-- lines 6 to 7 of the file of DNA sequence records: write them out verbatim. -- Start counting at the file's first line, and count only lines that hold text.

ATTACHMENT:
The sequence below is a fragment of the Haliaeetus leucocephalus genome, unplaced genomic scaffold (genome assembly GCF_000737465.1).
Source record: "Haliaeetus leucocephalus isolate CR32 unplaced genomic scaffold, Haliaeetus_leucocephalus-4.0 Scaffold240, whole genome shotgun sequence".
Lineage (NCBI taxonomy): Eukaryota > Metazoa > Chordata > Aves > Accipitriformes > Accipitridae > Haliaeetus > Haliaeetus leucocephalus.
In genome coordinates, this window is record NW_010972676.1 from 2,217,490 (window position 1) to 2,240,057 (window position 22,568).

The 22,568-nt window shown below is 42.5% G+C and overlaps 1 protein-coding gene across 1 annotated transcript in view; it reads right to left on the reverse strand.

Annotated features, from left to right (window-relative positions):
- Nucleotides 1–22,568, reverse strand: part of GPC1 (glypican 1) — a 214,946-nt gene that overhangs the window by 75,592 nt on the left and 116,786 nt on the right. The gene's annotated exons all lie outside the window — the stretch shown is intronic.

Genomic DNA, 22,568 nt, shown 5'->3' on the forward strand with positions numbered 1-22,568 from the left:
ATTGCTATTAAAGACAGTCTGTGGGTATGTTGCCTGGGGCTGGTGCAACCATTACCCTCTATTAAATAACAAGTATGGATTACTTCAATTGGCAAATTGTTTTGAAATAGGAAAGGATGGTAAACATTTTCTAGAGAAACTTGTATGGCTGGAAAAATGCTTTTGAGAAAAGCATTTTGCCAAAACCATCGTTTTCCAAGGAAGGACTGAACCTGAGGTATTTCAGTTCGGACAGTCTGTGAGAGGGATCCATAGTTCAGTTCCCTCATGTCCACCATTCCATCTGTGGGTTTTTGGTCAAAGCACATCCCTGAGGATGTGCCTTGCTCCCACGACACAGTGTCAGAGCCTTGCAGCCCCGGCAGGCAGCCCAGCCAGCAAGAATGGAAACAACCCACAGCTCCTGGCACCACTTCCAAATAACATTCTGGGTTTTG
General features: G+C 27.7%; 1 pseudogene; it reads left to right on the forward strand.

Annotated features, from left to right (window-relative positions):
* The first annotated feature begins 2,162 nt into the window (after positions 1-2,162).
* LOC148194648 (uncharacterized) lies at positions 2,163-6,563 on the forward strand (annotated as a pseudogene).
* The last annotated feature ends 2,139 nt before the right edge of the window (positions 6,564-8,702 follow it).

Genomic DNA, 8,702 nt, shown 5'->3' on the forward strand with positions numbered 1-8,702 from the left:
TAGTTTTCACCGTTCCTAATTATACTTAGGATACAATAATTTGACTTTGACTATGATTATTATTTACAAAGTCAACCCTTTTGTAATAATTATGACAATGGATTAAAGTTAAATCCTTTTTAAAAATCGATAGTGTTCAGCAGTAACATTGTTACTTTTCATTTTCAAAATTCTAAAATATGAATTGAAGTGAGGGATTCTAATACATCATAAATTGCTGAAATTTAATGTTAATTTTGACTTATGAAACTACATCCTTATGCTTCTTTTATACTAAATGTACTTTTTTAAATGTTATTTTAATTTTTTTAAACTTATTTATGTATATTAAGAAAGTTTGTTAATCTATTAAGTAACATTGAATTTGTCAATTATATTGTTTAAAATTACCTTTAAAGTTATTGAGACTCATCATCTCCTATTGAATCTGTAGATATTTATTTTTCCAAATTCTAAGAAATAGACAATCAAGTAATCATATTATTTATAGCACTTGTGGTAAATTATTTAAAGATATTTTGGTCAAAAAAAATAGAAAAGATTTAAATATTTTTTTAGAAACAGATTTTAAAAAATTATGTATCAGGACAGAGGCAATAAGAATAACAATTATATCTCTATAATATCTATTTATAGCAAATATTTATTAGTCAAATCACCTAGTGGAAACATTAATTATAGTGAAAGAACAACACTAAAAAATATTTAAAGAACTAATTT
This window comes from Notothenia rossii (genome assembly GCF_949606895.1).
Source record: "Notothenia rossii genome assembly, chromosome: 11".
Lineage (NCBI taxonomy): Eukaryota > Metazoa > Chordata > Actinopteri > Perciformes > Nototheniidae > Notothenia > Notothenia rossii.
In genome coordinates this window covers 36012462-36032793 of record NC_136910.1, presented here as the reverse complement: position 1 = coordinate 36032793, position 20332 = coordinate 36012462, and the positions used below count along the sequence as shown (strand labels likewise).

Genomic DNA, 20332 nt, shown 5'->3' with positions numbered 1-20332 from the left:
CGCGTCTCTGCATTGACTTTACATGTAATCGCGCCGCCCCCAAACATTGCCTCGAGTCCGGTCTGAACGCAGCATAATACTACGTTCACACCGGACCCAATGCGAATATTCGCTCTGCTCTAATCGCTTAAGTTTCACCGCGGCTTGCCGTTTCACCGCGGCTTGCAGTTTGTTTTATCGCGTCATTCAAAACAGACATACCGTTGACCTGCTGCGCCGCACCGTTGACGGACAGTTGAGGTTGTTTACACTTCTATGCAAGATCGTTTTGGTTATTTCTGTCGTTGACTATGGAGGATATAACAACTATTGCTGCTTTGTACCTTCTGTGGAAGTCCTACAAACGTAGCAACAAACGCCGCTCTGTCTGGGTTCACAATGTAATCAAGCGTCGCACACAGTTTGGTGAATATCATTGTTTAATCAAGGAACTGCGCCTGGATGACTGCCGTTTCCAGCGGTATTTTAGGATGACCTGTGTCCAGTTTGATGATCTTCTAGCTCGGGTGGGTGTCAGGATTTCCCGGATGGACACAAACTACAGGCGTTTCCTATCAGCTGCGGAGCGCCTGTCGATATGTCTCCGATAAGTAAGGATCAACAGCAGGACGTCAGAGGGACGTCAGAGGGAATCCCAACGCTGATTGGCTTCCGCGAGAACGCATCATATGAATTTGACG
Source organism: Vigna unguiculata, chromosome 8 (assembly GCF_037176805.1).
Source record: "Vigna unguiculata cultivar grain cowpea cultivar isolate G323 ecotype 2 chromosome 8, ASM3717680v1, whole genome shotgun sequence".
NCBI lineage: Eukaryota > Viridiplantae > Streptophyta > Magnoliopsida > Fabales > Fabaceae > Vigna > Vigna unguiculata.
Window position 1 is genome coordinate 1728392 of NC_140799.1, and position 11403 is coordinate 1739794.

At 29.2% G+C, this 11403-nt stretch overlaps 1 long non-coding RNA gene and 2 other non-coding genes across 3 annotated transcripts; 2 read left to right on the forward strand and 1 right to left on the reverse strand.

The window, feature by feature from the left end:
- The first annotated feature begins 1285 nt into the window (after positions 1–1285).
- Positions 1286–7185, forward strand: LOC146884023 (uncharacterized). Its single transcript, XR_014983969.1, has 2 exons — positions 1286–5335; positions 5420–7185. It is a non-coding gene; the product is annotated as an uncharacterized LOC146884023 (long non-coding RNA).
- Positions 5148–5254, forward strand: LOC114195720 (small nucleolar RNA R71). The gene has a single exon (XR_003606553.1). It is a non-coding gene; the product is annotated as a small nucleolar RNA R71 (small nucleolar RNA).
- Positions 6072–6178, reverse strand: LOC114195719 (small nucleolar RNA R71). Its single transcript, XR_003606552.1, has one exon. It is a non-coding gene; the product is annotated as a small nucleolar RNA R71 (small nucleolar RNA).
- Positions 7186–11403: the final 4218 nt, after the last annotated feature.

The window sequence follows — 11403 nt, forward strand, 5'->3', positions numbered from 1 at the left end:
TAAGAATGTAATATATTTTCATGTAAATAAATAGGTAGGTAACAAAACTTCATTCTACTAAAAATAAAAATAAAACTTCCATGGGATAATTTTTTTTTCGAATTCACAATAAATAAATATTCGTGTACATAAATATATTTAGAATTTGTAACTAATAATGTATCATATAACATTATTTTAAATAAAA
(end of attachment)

Annotated features, from left to right (window-relative positions):
- Nucleotides 1–22,568, reverse strand: part of GPC1 (glypican 1) — a 214,946-nt gene that overhangs the window by 75,592 nt on the left and 116,786 nt on the right. The gene's annotated exons all lie outside the window — the stretch shown is intronic.